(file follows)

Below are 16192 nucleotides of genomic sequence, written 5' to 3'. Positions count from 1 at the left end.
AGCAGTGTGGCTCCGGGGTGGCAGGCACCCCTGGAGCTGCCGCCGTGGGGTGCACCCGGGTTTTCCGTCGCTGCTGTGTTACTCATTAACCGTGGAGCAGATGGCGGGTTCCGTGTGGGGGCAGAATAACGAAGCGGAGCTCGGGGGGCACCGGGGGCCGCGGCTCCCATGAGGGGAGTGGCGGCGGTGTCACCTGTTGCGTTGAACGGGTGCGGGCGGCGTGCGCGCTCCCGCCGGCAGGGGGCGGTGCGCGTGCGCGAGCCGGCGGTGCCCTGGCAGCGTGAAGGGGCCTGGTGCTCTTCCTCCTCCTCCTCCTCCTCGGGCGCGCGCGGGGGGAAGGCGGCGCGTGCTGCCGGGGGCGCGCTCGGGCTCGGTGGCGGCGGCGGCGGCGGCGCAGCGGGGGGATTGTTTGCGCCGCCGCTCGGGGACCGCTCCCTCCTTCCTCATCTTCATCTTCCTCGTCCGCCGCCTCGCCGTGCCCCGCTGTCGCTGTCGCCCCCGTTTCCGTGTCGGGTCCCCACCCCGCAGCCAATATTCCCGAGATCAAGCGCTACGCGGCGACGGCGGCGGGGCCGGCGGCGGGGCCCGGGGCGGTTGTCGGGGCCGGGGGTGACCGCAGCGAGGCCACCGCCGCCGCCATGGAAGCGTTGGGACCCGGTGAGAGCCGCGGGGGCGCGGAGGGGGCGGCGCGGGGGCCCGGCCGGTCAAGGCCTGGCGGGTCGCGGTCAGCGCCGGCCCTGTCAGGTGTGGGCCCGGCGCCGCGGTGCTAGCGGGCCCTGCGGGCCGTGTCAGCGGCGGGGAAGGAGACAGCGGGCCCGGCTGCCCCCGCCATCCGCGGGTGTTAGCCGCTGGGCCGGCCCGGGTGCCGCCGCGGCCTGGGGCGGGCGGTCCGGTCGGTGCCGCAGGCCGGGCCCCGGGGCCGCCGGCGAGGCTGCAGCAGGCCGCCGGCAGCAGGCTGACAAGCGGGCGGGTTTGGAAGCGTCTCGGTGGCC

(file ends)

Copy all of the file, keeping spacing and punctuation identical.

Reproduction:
Below are 16192 nucleotides of genomic sequence, written 5' to 3'. Positions count from 1 at the left end.
AGCAGTGTGGCTCCGGGGTGGCAGGCACCCCTGGAGCTGCCGCCGTGGGGTGCACCCGGGTTTTCCGTCGCTGCTGTGTTACTCATTAACCGTGGAGCAGATGGCGGGTTCCGTGTGGGGGCAGAATAACGAAGCGGAGCTCGGGGGGCACCGGGGGCCGCGGCTCCCATGAGGGGAGTGGCGGCGGTGTCACCTGTTGCGTTGAACGGGTGCGGGCGGCGTGCGCGCTCCCGCCGGCAGGGGGCGGTGCGCGTGCGCGAGCCGGCGGTGCCCTGGCAGCGTGAAGGGGCCTGGTGCTCTTCCTCCTCCTCCTCCTCCTCGGGCGCGCGCGGGGGGAAGGCGGCGCGTGCTGCCGGGGGCGCGCTCGGGCTCGGTGGCGGCGGCGGCGGCGGCGCAGCGGGGGGATTGTTTGCGCCGCCGCTCGGGGACCGCTCCCTCCTTCCTCATCTTCATCTTCCTCGTCCGCCGCCTCGCCGTGCCCCGCTGTCGCTGTCGCCCCCGTTTCCGTGTCGGGTCCCCACCCCGCAGCCAATATTCCCGAGATCAAGCGCTACGCGGCGACGGCGGCGGGGCCGGCGGCGGGGCCCGGGGCGGTTGTCGGGGCCGGGGGTGACCGCAGCGAGGCCACCGCCGCCGCCATGGAAGCGTTGGGACCCGGTGAGAGCCGCGGGGGCGCGGAGGGGGCGGCGCGGGGGCCCGGCCGGTCAAGGCCTGGCGGGTCGCGGTCAGCGCCGGCCCTGTCAGGTGTGGGCCCGGCGCCGCGGTGCTAGCGGGCCCTGCGGGCCGTGTCAGCGGCGGGGAAGGAGACAGCGGGCCCGGCTGCCCCCGCCATCCGCGGGTGTTAGCCGCTGGGCCGGCCCGGGTGCCGCCGCGGCCTGGGGCGGGCGGTCCGGTCGGTGCCGCAGGCCGGGCCCCGGGGCCGCCGGCGAGGCTGCAGCAGGCCGCCGGCAGCAGGCTGACAAGCGGGCGGGTTTGGAAGCGTCTCGGTGGCC